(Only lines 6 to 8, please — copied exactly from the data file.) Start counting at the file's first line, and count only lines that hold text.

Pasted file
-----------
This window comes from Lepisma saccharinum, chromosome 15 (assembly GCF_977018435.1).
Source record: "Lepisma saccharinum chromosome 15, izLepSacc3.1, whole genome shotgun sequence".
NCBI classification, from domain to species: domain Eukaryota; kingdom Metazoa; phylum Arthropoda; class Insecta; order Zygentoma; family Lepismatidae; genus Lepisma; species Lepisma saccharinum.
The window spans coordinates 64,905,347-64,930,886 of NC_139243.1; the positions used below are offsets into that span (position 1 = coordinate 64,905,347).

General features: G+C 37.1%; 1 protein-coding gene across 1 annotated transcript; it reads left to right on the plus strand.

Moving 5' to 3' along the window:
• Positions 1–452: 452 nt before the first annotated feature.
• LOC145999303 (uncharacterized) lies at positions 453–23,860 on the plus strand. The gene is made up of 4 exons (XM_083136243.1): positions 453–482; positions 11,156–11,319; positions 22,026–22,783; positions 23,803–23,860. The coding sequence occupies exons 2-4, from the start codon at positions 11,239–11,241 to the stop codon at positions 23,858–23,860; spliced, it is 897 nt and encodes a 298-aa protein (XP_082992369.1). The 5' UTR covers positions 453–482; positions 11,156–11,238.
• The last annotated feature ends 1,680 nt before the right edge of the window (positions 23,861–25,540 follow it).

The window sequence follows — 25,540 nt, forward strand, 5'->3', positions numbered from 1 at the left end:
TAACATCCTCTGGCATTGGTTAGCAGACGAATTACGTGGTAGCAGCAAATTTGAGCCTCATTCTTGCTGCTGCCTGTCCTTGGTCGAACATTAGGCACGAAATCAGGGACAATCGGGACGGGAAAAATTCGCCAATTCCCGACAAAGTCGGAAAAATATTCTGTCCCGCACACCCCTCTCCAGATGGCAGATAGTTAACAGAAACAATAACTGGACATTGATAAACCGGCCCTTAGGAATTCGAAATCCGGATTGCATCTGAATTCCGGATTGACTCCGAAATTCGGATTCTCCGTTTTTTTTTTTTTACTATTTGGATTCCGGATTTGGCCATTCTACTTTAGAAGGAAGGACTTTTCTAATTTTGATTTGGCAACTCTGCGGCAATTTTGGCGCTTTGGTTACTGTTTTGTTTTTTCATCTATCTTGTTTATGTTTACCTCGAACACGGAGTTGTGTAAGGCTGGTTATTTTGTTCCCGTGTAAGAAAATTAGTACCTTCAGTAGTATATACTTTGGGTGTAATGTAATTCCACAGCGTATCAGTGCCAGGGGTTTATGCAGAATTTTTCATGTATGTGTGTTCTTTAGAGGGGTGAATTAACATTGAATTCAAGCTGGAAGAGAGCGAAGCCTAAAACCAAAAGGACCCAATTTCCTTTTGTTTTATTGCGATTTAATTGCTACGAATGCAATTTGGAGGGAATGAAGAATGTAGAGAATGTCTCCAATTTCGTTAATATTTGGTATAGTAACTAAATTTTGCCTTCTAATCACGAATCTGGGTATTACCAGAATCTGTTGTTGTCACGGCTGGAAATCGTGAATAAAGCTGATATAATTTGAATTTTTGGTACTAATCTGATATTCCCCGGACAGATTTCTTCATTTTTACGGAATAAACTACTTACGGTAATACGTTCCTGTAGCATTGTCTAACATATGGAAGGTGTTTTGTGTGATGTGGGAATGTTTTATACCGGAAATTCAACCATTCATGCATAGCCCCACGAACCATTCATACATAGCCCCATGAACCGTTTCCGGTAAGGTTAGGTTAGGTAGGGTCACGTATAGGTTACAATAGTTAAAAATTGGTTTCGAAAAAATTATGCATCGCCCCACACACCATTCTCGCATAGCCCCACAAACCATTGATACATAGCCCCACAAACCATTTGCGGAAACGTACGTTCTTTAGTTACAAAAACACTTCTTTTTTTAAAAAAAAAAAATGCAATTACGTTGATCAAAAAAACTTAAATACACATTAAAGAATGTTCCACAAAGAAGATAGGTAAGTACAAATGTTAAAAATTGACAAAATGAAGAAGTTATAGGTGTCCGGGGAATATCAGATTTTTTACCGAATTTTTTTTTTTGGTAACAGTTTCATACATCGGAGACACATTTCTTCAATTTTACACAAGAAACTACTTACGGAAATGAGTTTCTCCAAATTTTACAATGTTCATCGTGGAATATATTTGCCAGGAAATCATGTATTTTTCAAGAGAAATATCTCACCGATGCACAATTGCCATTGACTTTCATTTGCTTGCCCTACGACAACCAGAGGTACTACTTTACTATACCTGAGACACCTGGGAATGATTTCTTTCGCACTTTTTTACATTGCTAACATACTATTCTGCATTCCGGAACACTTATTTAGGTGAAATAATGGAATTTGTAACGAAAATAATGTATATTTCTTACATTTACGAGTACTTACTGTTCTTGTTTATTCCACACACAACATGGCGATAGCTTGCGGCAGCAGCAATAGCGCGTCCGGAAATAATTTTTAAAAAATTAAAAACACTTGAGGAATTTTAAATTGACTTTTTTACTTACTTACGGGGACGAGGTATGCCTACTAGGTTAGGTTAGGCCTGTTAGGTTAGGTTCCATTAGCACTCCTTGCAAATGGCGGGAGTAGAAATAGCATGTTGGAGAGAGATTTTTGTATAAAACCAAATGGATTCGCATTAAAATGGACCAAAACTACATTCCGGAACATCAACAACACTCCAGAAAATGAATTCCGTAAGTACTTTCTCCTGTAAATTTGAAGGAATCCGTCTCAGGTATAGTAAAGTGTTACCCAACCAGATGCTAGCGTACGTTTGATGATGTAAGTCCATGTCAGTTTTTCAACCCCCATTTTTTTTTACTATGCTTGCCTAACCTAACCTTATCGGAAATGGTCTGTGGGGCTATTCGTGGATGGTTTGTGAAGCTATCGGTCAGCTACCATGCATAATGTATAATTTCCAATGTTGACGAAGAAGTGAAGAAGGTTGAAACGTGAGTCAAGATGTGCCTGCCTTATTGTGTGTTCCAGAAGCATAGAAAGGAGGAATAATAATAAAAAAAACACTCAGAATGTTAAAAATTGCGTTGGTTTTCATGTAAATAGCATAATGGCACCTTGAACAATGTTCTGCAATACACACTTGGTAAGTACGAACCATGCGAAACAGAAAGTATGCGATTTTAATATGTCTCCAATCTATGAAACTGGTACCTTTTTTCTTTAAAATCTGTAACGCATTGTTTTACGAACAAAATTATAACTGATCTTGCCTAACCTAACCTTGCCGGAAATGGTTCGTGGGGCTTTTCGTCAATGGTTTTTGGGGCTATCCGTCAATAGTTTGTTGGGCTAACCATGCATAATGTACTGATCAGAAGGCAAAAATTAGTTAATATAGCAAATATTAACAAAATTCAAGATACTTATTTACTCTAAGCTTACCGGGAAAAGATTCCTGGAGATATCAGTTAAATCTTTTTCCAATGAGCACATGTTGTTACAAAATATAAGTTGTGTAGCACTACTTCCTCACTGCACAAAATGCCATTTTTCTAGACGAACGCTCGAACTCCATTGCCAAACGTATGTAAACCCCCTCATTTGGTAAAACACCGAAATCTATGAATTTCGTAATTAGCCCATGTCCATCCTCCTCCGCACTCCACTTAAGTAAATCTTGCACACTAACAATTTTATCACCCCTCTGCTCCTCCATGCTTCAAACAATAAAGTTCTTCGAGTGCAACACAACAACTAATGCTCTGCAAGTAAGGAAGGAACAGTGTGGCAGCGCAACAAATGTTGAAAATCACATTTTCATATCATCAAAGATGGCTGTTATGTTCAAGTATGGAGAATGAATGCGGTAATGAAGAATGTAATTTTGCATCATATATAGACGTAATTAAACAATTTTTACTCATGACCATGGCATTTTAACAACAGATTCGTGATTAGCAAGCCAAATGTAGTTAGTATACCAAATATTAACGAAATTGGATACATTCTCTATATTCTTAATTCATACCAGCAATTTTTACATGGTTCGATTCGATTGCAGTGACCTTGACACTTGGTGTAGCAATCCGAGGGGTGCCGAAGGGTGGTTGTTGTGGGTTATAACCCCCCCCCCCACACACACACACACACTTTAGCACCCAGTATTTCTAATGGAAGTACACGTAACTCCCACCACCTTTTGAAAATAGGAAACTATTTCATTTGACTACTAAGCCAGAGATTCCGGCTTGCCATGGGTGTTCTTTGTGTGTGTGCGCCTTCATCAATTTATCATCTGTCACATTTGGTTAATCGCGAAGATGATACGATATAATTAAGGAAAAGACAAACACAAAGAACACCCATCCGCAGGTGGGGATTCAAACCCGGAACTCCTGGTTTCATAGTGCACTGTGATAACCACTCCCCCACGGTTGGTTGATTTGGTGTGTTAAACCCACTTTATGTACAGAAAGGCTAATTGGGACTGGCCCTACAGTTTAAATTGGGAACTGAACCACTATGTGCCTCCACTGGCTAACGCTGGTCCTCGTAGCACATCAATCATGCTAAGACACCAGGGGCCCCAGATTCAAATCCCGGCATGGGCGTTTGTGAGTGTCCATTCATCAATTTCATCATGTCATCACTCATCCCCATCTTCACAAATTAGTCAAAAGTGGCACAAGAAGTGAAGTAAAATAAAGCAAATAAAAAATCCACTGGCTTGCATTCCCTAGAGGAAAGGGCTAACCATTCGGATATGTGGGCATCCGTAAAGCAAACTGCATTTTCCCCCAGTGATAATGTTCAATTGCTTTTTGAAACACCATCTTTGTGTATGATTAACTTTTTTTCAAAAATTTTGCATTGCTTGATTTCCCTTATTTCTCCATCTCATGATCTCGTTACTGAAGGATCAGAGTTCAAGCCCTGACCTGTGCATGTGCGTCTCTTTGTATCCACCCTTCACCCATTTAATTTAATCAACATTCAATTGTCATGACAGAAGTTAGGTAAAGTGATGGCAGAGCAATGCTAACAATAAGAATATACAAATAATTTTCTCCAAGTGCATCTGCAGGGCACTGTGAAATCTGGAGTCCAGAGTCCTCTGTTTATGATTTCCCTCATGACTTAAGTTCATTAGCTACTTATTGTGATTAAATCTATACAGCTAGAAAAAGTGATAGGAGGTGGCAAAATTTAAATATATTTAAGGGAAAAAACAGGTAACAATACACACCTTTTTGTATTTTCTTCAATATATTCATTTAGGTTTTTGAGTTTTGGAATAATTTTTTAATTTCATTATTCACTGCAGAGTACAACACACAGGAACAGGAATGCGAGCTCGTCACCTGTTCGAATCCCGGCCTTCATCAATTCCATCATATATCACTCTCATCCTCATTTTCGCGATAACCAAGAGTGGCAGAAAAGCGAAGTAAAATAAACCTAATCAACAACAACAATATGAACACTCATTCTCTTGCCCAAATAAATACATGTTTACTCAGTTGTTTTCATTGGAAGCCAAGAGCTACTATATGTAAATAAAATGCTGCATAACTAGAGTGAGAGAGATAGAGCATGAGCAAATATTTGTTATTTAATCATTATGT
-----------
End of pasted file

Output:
Moving 5' to 3' along the window:
• Positions 1–452: 452 nt before the first annotated feature.
• LOC145999303 (uncharacterized) lies at positions 453–23,860 on the plus strand. The gene is made up of 4 exons (XM_083136243.1): positions 453–482; positions 11,156–11,319; positions 22,026–22,783; positions 23,803–23,860. The coding sequence occupies exons 2-4, from the start codon at positions 11,239–11,241 to the stop codon at positions 23,858–23,860; spliced, it is 897 nt and encodes a 298-aa protein (XP_082992369.1). The 5' UTR covers positions 453–482; positions 11,156–11,238.